Monkeypox Virus Case Presumed In A Man In New York State
A presumed case of Monkeypox has been identified in New York State. According to an update provided by the Centers for Disease Control on Monday, May 23, 2022, there has been one confirmed case of Monkeypox virus and four confirmed cases of Orthopoxvirus, which are the family of viruses that Monkeypox belongs to. For the purpose of this response, healthcare providers should assume these are cases of Monkeypox viruses. The CDC will be the agency to actually confirm that the cases are indeed Monkeypox.
The four presumptive cases, which are currently confirmed as Orthopoxvirus and are awaiting confirmation by the CDC as Monkeypox virus, are one in New York City, one in Florida, and two cases in Utah. The confirmed Monkeypox case is in Massachusetts. They are all men with a reported history of international travel.
It's likely that there are going to be additional cases reported in the United States
The West African strain, which is the milder of the two strains, is the strain identified in the cases in the U.S. John Brooks, MD, Medical Epidemiologist, Division of HIV/AIDS Prevention said, anyone can develop and spread Monkeypox, but many in the current outbreak identify as gay and bisexual men. It is not a sexually transmitted infection, but it can be spread through close sexual contact. Monkeypox causes rashes and legions that may initially be mistaken for herpes or sexually transmitted infections. Fever, rash, and swollen lymph nodes are symptoms. There is a possibility of severe disease in certain populations, such as immuno-compromised people or those with skin conditions like atopic dermatitis or eczema.
People are considered infectious while they are ill. Anytime there is a rash present a person should be considered infectious. The legions are the source of the virus. It generally takes a couple of hours to run PCR tests, once the CDC gets a specimen, so identification can happen on the same day. There has been a turnaround of a couple of days from when a person seeks their doctor's attention.
Anyone can contract Monkeypox
Monkeypox was first discovered in 1958 when two outbreaks of a pox-like disease occurred in colonies of monkeys kept for research, hence the name ‘monkeypox.’ The first human case of monkeypox was recorded in 1970 in the Democratic Republic of Congo during a period of intensified effort to eliminate smallpox. Since then monkeypox has been reported in humans in other central and western African countries.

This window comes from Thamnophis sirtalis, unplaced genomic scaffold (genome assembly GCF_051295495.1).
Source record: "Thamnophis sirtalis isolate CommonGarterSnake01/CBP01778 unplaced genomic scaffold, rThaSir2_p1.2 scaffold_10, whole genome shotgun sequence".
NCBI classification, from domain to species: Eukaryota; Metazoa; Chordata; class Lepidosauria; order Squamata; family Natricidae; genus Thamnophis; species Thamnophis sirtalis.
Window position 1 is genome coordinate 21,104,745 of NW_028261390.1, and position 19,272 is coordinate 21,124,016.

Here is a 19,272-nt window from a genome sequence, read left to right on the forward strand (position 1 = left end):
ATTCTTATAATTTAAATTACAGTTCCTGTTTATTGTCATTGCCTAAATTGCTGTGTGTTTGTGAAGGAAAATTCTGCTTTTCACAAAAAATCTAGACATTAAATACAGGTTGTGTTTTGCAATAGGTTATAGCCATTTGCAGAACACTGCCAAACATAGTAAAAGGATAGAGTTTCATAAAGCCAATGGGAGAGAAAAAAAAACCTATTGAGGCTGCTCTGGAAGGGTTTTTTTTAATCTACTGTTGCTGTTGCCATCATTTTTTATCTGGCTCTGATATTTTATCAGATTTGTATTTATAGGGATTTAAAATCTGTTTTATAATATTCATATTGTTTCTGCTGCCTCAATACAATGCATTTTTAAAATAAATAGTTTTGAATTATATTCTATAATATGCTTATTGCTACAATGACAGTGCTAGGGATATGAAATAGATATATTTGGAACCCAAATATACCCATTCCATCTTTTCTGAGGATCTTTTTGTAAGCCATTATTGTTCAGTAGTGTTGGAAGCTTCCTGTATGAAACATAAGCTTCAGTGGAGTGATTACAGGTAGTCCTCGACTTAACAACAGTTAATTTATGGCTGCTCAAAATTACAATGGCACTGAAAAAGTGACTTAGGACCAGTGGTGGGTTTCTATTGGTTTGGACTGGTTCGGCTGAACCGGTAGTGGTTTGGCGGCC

Capt. Jennifer McQuiston, DVM, MS, Deputy Director, Division of High Consequence Pathogens and Pathology, said that people become infected by close, sustained, skin-to-skin contact with someone who has an active rash or through respiratory droplets with someone who has legions in their mouth. The primary people susceptible are family members or healthcare workers caring for someone with Monkeypox.
There are two vaccines and one antiviral for smallpox, which is related to Monkeypox. One vaccine, Jynneos, has been approved for adults with smallpox or Monkeypox. The U.S. has an adequate stockpile of vaccines. There are more than 1,000 doses of Jynneos, a two-dose vaccine. There are 100 million doses of a second vaccine, ACAM2000, that has some potential significant side effects, so the decision to use that widely would require serious consideration. Vaccines are being administered to people who have had close contact with an infected person and are considered high-risk. There is a difference in safety between the two vaccines.
Most patients with Monkeypox will recover within two weeks. Capt. Jennifer McQuiston said that all signs point to person-to-person spread, not a leak from a lab or intentional spread. People who suspect they might be infected do not need to go to a specific hospital or healthcare provider. Healthcare professionals should report any potential Monkeypox infections to their Health Department to report to the CDC.